While I was in Pittsburgh for the Right Online conference, the Philadelphia Eagles announced that they had signed former NFL star and ex-convict Michael Vick to a contract that could pay as much as $7 million. Vick had just been released a few weeks earlier from his sentence in federal court on charges surrounding a dog-fighting ring. Stories of horrible cruelties to the dogs involved have circulated for years, including electrocution and drowning of dogs that would not fight to the standards involved in the disgusting practice.
Needless to say, in a city that loves the Steelers, the decision by the Eagles to bring Vick onto their team was a hot topic. Even among the people at the conference, it became a conversation piece. One political reporter chatted with me about it and his former support for the Eagles — and how he was now considering life as a Steeler fan as a consequence of the decision. Others had more visceral reactions, and almost no one supported the Eagles’ decision or the league lifting its ban on Vick.
Yesterday, Vick tried to explain himself on 60 Minutes in an interview with James Brown, taking full responsibility for his actions and impressing on viewers that he learned his lesson. For those who say that his involvement with dogfighting showed a lack of moral courage, Vick says, “I agree”:
The New York Times’ NFL blog, Fifth Down, interviews a couple of people to judge Vick’s sincerity in this interview. Both seem to feel that Vick meant what he said and feels true contrition, although FD notes that this is impossible to know with certainty. However, that’s not really the issue here anyway.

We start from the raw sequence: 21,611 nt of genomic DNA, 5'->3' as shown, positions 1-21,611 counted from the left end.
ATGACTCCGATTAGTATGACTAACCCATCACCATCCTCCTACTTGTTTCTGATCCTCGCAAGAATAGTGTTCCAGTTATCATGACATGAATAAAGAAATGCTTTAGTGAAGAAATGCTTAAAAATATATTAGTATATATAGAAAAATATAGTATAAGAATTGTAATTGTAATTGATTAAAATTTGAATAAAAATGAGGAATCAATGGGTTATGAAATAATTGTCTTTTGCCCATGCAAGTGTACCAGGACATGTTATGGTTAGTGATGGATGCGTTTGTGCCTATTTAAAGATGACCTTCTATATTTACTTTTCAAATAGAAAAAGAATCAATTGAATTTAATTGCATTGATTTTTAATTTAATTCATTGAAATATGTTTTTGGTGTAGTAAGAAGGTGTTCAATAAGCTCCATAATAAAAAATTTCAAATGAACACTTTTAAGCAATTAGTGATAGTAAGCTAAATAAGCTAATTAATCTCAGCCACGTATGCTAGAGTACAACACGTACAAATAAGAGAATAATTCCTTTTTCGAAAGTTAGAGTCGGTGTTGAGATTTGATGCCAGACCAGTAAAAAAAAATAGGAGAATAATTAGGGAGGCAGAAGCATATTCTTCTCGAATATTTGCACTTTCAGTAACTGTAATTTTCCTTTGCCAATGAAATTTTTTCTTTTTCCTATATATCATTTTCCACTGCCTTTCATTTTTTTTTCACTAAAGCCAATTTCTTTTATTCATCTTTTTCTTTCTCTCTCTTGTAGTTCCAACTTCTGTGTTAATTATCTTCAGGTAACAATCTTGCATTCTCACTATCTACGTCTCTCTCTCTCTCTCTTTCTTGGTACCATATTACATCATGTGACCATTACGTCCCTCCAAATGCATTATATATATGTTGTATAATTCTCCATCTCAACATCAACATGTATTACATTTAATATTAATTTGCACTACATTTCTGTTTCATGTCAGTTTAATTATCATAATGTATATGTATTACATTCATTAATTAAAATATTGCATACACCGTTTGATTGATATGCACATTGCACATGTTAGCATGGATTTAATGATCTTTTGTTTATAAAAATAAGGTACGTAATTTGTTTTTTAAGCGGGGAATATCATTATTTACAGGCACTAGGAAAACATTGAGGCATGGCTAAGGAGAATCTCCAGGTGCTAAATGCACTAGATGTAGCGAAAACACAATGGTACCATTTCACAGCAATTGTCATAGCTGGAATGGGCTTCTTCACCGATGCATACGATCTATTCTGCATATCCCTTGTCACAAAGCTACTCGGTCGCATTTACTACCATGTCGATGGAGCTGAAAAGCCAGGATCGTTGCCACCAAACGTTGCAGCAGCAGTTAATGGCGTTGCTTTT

Michael Vick committed a series of crimes, including terrible cruelty to animals unable to protect themselves from him and his co-conspirators. He got convicted of those crimes, and did his time without complaint. He has to abide by the terms of his release. What he thinks in his head doesn’t matter at this point, just as why he got involved in it in the first place is immaterial to the crimes themselves — a point Vick makes himself in the interview.
Vick paid the price for his crimes, as determined by the court. His crime didn’t involve the NFL or the games on the field — unlike, say, gambling on his own team might have involved the NFL. Now that Vick has been released, he should have an opportunity to earn a living. If an NFL team sees him and his talent as a net gain as balanced against his reputation, then the two of them should be able to contract for his services. Of course, fans can also vote with their feet. If football fans don’t like Michael Vick, they can avoid buying tickets to Eagles games, or jeer Vick and the Eagles on the field when they appear. That’s perfectly legitimate, too.
I think the NFL did the right thing by lifting the ban after Vick’s release. I’m not especially supportive of the Eagles’ decision to pay Vick to play football per se, but I definitely believe they should not have been blocked from doing so.
What do you think? Watch the interview and cast your vote: